After months of negotiating and public bickering between parties, the A’s announced a 10-year lease extension Thursday to continue playing at the Oakland Coliseum through the 2024 season.
The lease was approved in a 6-2 vote from members of the Oakland-Alameda County Joint Powers Authority (JPA) that operates the Coliseum. It still must be approved by the city of Oakland and Alameda County later this month, but that appears a formality.
The final agreement came only after contentious negotations between the team and city and county officials. With Oakland City Council members set to vote against the proposed lease as recently as Wednesday, A’s co-owner Lew Wolff notified city and county leaders that Major League Baseball commissioner Bud Selig granted the A’s permission to immediately leave Oakland should the lease not get approved by Thursday.
“After much diligence and cooperation from both parties, we are delighted to make this announcement today,” Wolff said in a statement. “We believe this agreement works well for city and county taxpayers, the team, A’s fans and all involved. It provides stability for the A’s while also improving fan and player experience with significant upgrades and improvements at the facility.”
As CSN California has previously reported, the A’s will spend in excess of $10 million to install new HD scoreboards in left and right field as well as ribbon scoreboards between the first and second decks. The A’s say those will be installed by Opening Night of next season. The money for the scoreboards settles a $5 million dispute between the team and the JPA over alleged back rent the team owed.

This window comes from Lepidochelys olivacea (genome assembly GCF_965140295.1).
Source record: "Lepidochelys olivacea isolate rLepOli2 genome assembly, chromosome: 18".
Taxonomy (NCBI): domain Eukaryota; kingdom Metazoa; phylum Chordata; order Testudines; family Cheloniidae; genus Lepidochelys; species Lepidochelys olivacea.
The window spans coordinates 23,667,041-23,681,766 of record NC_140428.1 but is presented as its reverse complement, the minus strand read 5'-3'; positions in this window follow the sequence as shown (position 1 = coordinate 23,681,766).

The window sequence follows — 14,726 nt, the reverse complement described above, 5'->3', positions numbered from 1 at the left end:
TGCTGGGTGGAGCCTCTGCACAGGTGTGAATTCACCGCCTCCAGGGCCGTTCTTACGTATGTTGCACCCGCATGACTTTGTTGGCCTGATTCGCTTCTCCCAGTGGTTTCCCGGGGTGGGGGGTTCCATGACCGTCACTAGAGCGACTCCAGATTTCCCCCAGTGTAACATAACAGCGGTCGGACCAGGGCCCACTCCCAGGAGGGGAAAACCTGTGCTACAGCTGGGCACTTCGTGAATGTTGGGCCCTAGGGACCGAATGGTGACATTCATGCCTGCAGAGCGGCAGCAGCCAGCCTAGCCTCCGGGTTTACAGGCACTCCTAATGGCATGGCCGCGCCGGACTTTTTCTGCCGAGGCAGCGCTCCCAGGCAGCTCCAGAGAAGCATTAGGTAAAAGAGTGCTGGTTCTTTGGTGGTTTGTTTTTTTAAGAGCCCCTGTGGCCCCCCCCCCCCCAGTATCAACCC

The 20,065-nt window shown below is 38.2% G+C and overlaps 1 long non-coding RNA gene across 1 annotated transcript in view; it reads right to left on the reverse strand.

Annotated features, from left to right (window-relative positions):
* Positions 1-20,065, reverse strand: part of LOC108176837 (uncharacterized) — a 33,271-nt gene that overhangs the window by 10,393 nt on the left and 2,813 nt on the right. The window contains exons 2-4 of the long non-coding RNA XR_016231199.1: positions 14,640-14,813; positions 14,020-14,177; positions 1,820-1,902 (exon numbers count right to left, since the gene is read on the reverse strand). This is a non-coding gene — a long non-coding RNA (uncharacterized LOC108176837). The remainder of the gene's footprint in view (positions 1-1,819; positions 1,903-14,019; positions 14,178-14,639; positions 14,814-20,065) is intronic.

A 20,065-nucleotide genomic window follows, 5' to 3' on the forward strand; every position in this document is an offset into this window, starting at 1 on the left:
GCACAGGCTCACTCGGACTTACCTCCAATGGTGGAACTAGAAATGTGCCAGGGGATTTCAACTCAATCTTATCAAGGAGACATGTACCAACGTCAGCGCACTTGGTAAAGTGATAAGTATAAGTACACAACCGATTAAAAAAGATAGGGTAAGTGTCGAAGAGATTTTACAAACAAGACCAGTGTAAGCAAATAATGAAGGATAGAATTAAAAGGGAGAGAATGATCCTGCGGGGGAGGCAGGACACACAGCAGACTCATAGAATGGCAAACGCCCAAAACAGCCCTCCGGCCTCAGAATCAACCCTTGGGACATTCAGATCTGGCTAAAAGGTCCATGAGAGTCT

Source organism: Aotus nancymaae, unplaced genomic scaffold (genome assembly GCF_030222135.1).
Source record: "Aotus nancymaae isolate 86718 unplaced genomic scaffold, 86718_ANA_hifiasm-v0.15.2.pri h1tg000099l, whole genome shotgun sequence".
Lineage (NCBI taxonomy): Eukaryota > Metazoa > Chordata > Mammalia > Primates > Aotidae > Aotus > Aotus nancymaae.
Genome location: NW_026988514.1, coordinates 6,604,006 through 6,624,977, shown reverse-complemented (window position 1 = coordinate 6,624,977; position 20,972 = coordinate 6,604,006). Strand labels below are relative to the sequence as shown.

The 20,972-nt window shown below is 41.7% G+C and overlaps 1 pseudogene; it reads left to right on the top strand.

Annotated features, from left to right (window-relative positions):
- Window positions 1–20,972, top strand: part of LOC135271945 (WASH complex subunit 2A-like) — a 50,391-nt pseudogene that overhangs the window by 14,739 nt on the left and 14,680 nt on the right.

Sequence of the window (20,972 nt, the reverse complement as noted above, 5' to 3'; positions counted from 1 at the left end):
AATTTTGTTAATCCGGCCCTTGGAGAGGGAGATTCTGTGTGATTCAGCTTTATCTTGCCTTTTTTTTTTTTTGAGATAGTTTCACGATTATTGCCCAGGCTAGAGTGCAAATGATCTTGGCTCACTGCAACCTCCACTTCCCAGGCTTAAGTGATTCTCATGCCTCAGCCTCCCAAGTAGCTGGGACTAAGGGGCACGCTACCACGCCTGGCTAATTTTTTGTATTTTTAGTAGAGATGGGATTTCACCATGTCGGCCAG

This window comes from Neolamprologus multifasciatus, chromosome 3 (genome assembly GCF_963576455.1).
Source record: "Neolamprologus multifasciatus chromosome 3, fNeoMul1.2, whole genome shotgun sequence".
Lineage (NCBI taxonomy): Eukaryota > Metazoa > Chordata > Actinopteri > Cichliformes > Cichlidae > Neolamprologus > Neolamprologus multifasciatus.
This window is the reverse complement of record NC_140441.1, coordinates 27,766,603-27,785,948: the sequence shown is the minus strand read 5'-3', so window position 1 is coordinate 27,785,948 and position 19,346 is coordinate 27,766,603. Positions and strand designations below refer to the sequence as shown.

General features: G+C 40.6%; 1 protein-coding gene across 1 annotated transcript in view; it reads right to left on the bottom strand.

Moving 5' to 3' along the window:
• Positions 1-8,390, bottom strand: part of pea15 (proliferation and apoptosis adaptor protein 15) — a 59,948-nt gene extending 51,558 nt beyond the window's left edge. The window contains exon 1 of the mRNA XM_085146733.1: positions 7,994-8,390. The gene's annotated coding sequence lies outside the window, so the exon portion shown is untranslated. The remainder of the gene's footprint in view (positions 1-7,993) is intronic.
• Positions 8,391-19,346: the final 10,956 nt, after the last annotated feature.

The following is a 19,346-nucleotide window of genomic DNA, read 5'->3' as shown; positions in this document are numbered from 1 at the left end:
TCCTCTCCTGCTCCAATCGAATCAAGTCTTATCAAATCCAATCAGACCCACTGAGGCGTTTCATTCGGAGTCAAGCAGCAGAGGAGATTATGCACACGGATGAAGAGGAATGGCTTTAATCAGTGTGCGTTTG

The JPA reportedly will contribute to an annual maintenance fund to help fix structural issues at the Coliseum such as the sewage problems that have garnered such negative national attention over the past couple of years.
“This is truly a fantastic day for Oakland A’s fans, Oakland taxpayers, public entities, and the team,” said Coliseum Authority Chairman Nate Miley, who serves as an Alameda County Supervisor. “By reaching this agreement, both the franchise and the community have charted a course of stability for the next decade. We know that the A’s and their loyal, passionate fans will be connected for years to come at the Coliseum site.”
The A’s current lease was due to expire after next season. Although the new lease extension ensures the team will remain at the Coliseum beyond that, the big-picture reality is that the A’s ballpark ambiguity will carry on. The team still desires to build a new stadium somewhere in the Bay Area.
A move to San Jose looks increasingly unlikely as that city is locked in a lawsuit against MLB over the right to lure the A’s, and the Giants show no interest in surrendering their territorial rights to San Jose.
Increasingly, Wolff has shown more openness to the idea of building a new ballpark in Oakland. He’s gone on record saying he believes the current Coliseum site is the best place for a new venue in the city, a position that Selig supports. A group of Oakland business leaders have proposed a waterfront ballpark near Jack London Square, an idea that Wolff has shot down as unfeasible.
A solid plan to build a new ballpark at the current Coliseum site has yet to materialize, and it’s complicated by the fact that the Raiders would also like a new football stadium on the same site.
Wolff indicated last week that the new lease would require that the A’s be given two years’ notice if the Raiders were to plan to build a stadium at the Coliseum site that would interrupt the A’s playing there.
The A’s reportedly have the freedom to break the lease were they to build a new ballpark elsewhere, but they must give two years’ notice if they were to leave. In that case, the team would still be on the hook for the annual rent payments through the lease’s full term.
The A’s annual rent under the new agreement would start at $1.75 million annually and drop to $1.25 million over the duration of the lease.